Service Accounts are a requirement for installing and running a SQL Server. For many years Microsoft has recommended that each SQL Server service be run as a separate low-rights Windows account. Where possible, the current recommendation is to use Managed Service Accounts (MSA) or Group Managed Service Accounts (gMSA
). Both account types are ones where the account password is managed by the Domain Controller. The primary difference being that MSA are used for standalone SQL instances, whereas clustered SQL instances require gMSA. In this post, we’re going to use PowerShell to create Group Managed Service Accounts, and then deploy them for use on multiple SQL servers that will be hosting an Availability Group.
Click through for more explanation as well as several scripts showing how to create and use them.
The difficulty with privacy (or more correctly, information confidentiality) in database terms is that databases are supposed to maintain huge amounts of information, and processing and recording data is difficult, if not impossible without them. Public bodies especially, have difficulty in defining and maintaining the boundaries of information disclosure that they should provide, whilst maintaining the utility of the information for the improvement of welfare and services.
Privacy is contingent on first having a correctly secured database. Additional privacy controls are required when sensitive data leaves the protected trust perimeter of the database to be utilised by third parties.
Click through for more detail.
The good news is that it is not an unreasonable requirement and it has been done before. The solution is to use Group Managed Service Accounts (gMSA) and Credential Spec Files. A number of people have already documented their efforts. Some were more successful than others.
Click through for a detailed guide to getting this working.
Now that you familiar with Row Level Security in Power BI, how do you make it work when you want to pass in your customer’s identifier because your customers don’t have Power BI accounts? It seems like the only way to make dynamic row level security is to use the Username() DAX function? But wait, doesn’t that require the user to have a Power BI account? Sigh, it seems we are going in circles.
The one thing these articles don’t talk about is that when you are using Power BI Embedded, you can pass in whatever you like for the EffectiveIdentity via the Power BI API and it will “overwrite” the Username() function. What?! That’s right, it will completely ignore the Username() function and use whatever you give it. WooHoo!
Read on for the details.
DATA SECURITY IS HARD BECAUSE PEOPLE ARE DUMB.
Don’t just take my word for it though. Do a quick search for “common password list” and you’ll see examples of passwords scraped from breaches. These are passwords often used by default to secure systems and data.
Chances are, these passwords are in your environment, right now.
Here’s what you can do to protect your data.
Read on to see what you can do, both to detect weak passwords and to make it harder for users to use them.
One of the great things about R, is the myriad of packages. Packages are typically installed via
But how often do we think about what we are installing? Do we pay attention or just install when something looks neat? Do we think about security or just take it that everything is secure? In this post, we conducted a little nefarious experiment to see if people pay attention to what they install.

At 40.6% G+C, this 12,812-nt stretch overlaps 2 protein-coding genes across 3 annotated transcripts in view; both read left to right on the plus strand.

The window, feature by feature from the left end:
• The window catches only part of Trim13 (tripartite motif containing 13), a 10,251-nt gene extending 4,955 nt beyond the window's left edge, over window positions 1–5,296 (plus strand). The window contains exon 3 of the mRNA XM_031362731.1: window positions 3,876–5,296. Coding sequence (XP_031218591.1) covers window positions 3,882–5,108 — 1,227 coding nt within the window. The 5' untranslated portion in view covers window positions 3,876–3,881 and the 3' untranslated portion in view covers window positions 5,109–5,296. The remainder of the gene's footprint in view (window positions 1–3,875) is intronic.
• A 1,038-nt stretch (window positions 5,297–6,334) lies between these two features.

Packages are code and like any other code, R packages can contain malicious content.
If you manage a lot of SQL Server instances, you likely run into failed login attempts quite often. Perhaps you’re even wondering what client machine is causing all those failures. Since most environments run over TCP/IP; SQL Server helpfully logs the IP address of the client machine that made these failed login attempts to the SQL Server Error Log.
This solution is in T-SQL but shells out to cmd. It might be better suited for Powershell, but it does the trick.
Translating this back to technical terms, the root cause of actual SQL injection vulnerabilities is a front-end program (often, but not always, a web application) that allows the user to enter data, forms a query by concatenating that data into pre-made query strings, and sends the result to the backend database server.
Once you know the root cause, the fix becomes rather obvious.
When I explain SQL injection, I like to explain it using two concepts: code versus data and technology boundaries. Ideally, your code is separate from your data, and within a single technology (e.g., in that .NET web app), that’s typically the case. But when you start to traverse boundaries, it’s convenient (and wrong!) to combine code and data together to pass everything across as a single stream of information. Parameterization is the way of keeping code and data separate as you cross those boundaries. Your data isn’t code and your code isn’t data and conflating the two is how attackers can inject arbitrary code into your system.
Incidentally, technology boundaries can happen within a single product, too: dynamic SQL is an example of this.
I recently made some updates to my SQL Server Permissions Manager project on GitHub. These updates mainly consisted of bug fixes and documentation updates, although I did also add the ability to snapshot server level permissions such as “sysadmin” or “securityadmin”.
Given how much we want to audit permissions and how difficult it is to do a really good job of that in SQL Server, there’s space for a good auditing tool.
The steps that need to be performed are:
– Allow the new port in the RHEL firewall
– Change the SSH daemon to listen on the new port
– Add an incoming rule in the VM network security group for the new port
– Remove the rule that allows port 22
The Ubuntu process will be pretty close to this as well.